Need suggestions on helping your student with reading?
Look no further! This page is dedicated to helpful tips and strategies designed to help readers. If you do not find the support you are looking for, please feel free to contact your student's Title I teacher.
How is technology impacting our kids?
Trying to convince children to put down their video games and tablets and pick up a book is a never ending battle it seems. Books simply cannot compare to action-packed video games and interactive videos. But are you aware of the effects technology has on our kids? Take a look at an interesting finding shared by WKYC Channel 3 news.
The Importance of Reading With Kids:
"The best S.A.T. prep course is to read to your children when they're little."
-Jim Trelease, author of The Read Aloud Handbook
One of the easiest and best ways you can help your child with reading is to read with them and read to them. Regardless of their age, kids love to be read to. Setting aside time to read nightly allows students to see that reading is important and should be done as a daily habit. Modeling reading is also important: if students see someone else reading, they are more likely to do it themselves. Sharing the reading lightens the work for a struggling reader but also gives them quality time spent with a loved one to look forward to.
Some ideas for reading with/to kids:
- You read/I read: Take turns reading aloud in your student's good-fit book. This should be a book in which they can successfully read most of the words independently. Allow the student to control the reading by asking them which pages they want you to read and which pages they want to read.
- Be a good listener: Listen to your student read aloud their good-fit book. Again, this book should be one that your student can read most of the words independently. Offer support to your student when they ask for it but try not to be over-critical of mistakes. When they are finished reading, ask them to read the book (if it is a short book) or a small part over again in a different way: from end to beginning, in a funny voice, etc.
- Start a series: If your student has interest in a book or series that is too difficult for them as a reader right now, read the book to them. Young readers can often comprehend at a much higher rate when they listen to stories than when they read them themselves. Be sure to stop and ask your student questions so you know they are following the story and you can even offer for them to pick out sight words or even reread a small excerpt after you have read it to them.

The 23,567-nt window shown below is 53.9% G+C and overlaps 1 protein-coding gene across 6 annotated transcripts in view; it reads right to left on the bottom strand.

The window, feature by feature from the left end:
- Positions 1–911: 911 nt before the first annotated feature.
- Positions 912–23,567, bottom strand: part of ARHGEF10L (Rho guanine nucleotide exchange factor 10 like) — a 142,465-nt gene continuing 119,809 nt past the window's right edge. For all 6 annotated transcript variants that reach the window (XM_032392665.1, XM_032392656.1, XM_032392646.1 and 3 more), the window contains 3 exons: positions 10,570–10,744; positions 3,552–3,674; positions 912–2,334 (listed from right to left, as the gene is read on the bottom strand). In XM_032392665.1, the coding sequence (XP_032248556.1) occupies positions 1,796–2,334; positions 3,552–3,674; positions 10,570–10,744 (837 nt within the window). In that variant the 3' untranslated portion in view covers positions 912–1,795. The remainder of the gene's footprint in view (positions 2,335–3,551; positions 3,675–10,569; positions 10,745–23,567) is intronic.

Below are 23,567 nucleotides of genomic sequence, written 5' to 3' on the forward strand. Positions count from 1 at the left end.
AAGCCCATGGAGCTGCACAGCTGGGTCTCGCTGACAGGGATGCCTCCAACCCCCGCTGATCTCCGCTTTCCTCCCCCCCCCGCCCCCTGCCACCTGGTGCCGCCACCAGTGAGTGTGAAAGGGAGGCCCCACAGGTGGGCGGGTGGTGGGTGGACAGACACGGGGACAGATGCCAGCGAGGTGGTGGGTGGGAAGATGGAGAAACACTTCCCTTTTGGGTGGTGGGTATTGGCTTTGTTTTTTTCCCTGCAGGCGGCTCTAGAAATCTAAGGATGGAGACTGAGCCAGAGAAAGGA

For more information on reading with your student, please visit Jim Trelease's website The Read Aloud Handbook or read the book The Read Aloud Handbook.
Choosing books that are a "good-fit":
One of the key components of your student's reading success is finding books that are a good-fit for him/her. One of the easiest strategies we teach students is called "The 5-finger check". This is a strategy that can be used on any book, in any setting (home, school, library, etc.) and at any time. This is one of the first lessons usually taught in Title I. To see how "The 5-finger check" is done, please click on the following link:
(*Please click on the link above to practice your sight words online)
Ideas and Activities for Practicing Sight Words at Home:
Go Fish: Make a duplicate set of word cards and play "Go Fish”.
Stepping Stones: Place sight word cards on the floor, creating a stream across the room. Have your child walk over the stream. As they step onto the stepping stone (sight word card), have them say the word before they move on to the next stone.
Word Hunt: Look for words in books, magazines, or in the newspaper. If using the newspaper or a magazine have your child highlight or circle the words that she/he finds.
Coin Toss: Put word cards on the floor. Take turns tossing a coin onto a word and saying the word. If you get the word correct, they keep the coin. The first person to get 10 coins wins.
Concentration: Create two sets of word cards. Place the word cards face down. Have your child turn over two cards, trying to make a match. Continue until all of the words are matched.
Beat the Clock: See how many times your child can write a word in one minute. Or see how many flash cards your child can read in one minute.
Write your sight words using:
- Alphabet stamps
- Scrabble tiles
- Magnetic letters
- Popsicle Sticks
- Alphabet cereal or crackers
- Sidewalk Chalk
- Sticks (in sand or dirt)
- dry erase markers (on windows or mirrors)